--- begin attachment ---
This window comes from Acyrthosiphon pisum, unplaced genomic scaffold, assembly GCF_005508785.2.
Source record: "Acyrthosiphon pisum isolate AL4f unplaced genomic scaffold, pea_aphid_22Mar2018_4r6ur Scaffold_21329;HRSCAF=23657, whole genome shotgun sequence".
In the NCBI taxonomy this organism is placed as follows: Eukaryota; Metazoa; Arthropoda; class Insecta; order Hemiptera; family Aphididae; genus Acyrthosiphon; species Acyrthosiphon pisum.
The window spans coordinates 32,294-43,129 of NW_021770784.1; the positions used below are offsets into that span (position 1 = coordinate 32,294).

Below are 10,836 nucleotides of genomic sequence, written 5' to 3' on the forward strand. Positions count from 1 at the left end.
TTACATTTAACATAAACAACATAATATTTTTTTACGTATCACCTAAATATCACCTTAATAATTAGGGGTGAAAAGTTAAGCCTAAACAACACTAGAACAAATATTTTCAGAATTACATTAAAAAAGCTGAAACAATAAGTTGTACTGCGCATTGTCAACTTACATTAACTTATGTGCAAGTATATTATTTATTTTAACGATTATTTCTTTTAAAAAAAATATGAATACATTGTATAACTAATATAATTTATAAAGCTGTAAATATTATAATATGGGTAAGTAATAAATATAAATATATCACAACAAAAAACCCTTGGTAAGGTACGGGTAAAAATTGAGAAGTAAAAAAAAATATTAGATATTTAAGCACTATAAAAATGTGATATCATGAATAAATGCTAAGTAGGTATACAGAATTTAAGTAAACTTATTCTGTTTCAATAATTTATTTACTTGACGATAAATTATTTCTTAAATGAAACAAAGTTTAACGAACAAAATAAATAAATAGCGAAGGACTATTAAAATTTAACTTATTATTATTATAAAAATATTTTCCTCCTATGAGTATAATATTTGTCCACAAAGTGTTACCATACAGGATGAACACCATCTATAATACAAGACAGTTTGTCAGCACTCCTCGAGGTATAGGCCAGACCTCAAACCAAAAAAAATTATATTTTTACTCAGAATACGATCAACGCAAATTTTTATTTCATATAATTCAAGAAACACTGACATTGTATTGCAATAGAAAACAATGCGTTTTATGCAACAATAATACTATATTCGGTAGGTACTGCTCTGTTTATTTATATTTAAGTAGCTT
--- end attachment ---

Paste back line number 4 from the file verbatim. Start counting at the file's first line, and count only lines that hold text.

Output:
The window spans coordinates 32,294-43,129 of NW_021770784.1; the positions used below are offsets into that span (position 1 = coordinate 32,294).